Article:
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“Now that negotiations are moving on there is a danger that citizens' rights will be sidelined”

Roger Boaden.
Roger Boaden. / SUR
  • Roger Boaden, Cofounder, ECREU, With just over a year until 'Brexit Day' there is still a lot of uncertainty over citizens' rights, especially for those of working age with UK qualifications

Roger Boaden is a cofounder of ECREU, a France-based citizens group which is championing the rights of British citizens abroad with regard to Brexit negotiations. ECREU belongs to British in Europe (BiE)- the umbrella group set up by Jane Golding, a British lawyer living in Germany, of which Bremain in Spain is also a member.

For 30 years Roger worked for former UK prime ministers Ted Heath and then Margaret Thatcher as their election campaigns manager and was the Conservative Party European elections officer for the first direct elections to the European Parliament in 1979.

Despite saying that he is “critical” of some aspects of the EU, Roger considers himself “European.” He says he is “of the generation who helped to reconcile differences” with Germans following World War Two and spent time in Germany before the Berlin wall was built as well as while it was still standing.

He moved to France with his wife 15 years ago and is considering moving to Spain. However, with uncertainty over rights post Brexit, a move from one EU country to another looks set to be complicated by the British government's plans for EU citizens living in the UK having to apply for 'settled status.'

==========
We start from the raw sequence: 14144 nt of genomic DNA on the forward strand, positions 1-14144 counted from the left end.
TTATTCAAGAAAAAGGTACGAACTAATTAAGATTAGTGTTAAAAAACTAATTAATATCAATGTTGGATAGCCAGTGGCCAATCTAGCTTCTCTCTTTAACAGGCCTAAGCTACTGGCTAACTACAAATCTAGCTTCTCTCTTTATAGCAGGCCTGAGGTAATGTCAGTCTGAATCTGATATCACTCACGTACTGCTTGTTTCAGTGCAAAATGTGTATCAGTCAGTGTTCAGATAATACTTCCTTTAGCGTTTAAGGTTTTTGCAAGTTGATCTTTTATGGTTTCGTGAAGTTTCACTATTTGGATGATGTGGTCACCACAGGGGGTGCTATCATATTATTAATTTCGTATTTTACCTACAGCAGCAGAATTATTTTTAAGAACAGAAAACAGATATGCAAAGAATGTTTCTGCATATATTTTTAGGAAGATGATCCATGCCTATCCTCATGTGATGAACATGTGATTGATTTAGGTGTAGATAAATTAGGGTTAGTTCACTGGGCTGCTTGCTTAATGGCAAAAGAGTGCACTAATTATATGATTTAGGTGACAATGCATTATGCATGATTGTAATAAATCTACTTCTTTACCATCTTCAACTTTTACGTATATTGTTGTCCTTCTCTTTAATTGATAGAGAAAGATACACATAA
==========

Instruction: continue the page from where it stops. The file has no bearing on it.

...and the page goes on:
We first (and last) spoke shortly after the referendum when citizens' groups were starting to mobilise. What has happened since then?

ECREU, along with other groups like Bremain in Spain have joined forces and now belong to the umbrella group, British in Europe. I am on the BiE steering committee and we have managed to meet regularly with European politicians, including Michel Barnier, who told us that his “door is always open.” Unfortunately we haven't been able to get a meeting with David Davis and have only been able to speak to junior ministers and civil servants.

We have been told that our rights as UK citizens living in the EU will be protected post Brexit. Does this give us some sense of hope?

There has been some progress, yes, particularly in terms of health care and pensions for those who are already retired. But figures show that over 70 per cent of UK citizens living in the EU are still working and the next round of negotiations, on trade, are going to be crucial in terms of recognition of qualifications and those who are self-employed. There is still a great deal of uncertainty.

You mentioned that you and your wife are considering moving to Spain.

Yes, we're 50/50 over the decision. As EU citizens we currently enjoy freedom of movement and the right to live where we want in the EU. However, with the potential for bilateral agreements between the UK and individual governments after Brexit, because of the UK's 'settled status' programme, it could well be a lot more difficult to move from one EU country to another. We could become landlocked. We'd have the right to reside in the country we're already living in, but moving to another could be very complicated.

With just over a year to go until 'Brexit Day' what are BiE's priorities?

To keep campaigning. Now that the negotiations are moving to trade there is a danger that citizens' rights will be sidelined and we can't allow that to happen.